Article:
Bicyclism – the art of wheeling, Austin Cooper, 1928
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The 100th edition of the Tour de France is currently underway, with two more weeks of exciting action still to come before the finish on the Champs Elysees in Paris.
This week we’re celebrating this historic race with a very different kind of bike to the lightweight super aerodynamic machines today’s riders use. Instead, Austin Cooper’s 1928 poster takes a nostalgic look at the ‘penny-farthing’ or ‘high wheel’ bicycle, popular in the late Victorian era.
The penny-farthing’s design followed on from the ‘boneshaker’, the first popular and commercially viable bicycle with pedals. The large front wheel of the penny-farthing enabled greater speeds in a time before gears had been added to bikes. The big wheel on the front also led to a smoother journey over cobbled streets, before bikes featured pneumatic tyres. However, the penny-farthing was not without its dangers and was soon replaced by the safety bicycle, launched in the 1880s and featuring a chain driven back wheel. From here on, the bike became a popular, safe and affordable means of travel for men and women.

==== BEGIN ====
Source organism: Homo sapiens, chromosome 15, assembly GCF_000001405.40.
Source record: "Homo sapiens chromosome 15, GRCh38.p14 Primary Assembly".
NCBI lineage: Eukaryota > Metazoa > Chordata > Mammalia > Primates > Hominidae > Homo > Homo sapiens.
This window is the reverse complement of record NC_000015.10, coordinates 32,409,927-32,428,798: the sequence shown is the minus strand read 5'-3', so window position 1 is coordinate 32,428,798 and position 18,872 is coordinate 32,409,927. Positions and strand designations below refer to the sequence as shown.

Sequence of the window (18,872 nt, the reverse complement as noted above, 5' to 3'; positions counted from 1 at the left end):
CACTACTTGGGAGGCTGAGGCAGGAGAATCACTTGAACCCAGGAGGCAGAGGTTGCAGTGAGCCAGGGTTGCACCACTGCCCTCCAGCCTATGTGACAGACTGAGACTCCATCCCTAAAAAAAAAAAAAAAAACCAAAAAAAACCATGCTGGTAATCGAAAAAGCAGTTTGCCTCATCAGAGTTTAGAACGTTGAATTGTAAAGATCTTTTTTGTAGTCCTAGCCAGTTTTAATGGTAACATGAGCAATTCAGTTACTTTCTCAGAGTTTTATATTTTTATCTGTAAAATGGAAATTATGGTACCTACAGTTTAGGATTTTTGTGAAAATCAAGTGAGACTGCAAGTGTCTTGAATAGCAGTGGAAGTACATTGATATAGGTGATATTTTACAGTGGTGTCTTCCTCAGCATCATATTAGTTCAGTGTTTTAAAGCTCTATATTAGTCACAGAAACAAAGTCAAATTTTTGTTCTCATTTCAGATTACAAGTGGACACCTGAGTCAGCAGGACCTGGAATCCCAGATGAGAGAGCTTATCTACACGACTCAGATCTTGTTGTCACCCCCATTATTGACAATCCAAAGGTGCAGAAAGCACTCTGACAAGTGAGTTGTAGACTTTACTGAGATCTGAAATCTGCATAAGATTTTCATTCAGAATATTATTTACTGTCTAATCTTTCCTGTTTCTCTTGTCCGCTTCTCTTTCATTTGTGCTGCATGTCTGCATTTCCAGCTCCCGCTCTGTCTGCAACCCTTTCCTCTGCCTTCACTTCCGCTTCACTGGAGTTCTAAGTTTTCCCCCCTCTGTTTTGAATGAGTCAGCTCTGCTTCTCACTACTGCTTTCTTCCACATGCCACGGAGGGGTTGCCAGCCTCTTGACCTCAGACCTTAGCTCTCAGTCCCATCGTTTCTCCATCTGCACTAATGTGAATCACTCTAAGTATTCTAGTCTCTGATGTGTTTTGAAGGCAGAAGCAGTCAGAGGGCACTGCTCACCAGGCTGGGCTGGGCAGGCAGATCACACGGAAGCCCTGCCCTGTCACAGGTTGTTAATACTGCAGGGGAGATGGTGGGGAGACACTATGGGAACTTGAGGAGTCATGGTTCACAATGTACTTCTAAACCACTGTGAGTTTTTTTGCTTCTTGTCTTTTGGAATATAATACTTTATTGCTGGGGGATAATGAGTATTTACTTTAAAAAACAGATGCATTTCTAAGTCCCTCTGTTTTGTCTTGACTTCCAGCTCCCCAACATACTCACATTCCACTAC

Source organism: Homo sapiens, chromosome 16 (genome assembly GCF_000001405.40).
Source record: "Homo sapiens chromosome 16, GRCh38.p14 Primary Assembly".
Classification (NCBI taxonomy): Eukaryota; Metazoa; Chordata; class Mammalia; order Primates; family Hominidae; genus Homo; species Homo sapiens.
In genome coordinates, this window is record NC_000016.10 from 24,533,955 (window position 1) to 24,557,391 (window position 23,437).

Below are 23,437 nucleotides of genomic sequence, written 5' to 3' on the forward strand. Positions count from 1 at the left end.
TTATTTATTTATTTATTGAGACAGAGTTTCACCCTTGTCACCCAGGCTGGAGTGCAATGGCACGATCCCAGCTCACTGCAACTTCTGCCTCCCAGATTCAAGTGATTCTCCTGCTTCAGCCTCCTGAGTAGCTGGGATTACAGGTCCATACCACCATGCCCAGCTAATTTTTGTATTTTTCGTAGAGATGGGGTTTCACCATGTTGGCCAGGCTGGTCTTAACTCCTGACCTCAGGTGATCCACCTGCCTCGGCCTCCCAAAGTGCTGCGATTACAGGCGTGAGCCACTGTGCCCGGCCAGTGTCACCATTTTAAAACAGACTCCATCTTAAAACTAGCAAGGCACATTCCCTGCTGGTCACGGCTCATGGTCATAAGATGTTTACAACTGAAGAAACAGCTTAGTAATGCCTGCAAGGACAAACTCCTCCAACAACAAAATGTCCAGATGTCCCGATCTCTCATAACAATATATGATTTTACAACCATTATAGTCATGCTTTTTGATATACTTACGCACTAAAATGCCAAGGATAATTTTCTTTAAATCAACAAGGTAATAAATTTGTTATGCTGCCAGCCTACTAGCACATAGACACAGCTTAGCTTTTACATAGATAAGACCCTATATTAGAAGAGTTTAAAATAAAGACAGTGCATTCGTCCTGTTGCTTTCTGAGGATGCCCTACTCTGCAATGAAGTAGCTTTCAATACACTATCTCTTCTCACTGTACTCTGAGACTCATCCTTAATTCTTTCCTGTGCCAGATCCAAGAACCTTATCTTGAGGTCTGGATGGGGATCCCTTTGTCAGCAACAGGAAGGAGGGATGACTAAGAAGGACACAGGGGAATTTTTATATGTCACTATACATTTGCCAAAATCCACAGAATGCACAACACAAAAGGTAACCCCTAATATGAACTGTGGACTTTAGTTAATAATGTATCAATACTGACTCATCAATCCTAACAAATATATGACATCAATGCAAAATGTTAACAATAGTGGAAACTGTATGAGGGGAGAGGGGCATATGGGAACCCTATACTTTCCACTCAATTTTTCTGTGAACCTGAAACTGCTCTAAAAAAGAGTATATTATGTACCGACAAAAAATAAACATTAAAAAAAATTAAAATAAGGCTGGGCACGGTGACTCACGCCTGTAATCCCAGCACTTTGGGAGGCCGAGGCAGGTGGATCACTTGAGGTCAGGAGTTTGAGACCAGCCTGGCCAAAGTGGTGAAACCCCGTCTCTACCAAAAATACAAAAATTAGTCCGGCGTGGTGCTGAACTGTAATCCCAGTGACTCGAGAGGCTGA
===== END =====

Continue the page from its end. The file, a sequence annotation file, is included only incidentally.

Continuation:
Austin Cooper’s career as a commercial artist began in Montreal, Canada. He moved to London after the First World War. In 1922 he received the first of many poster commissions from London Underground, becoming one of Britain’s leading poster designers. Cooper published a book about poster design in 1939, ‘Making a Poster’ and once said that ‘The functions of a poster are dual: to arrest the attention and then, having caught the eye of the passer-by, to deliver a message swiftly, convincingly, effectively.’
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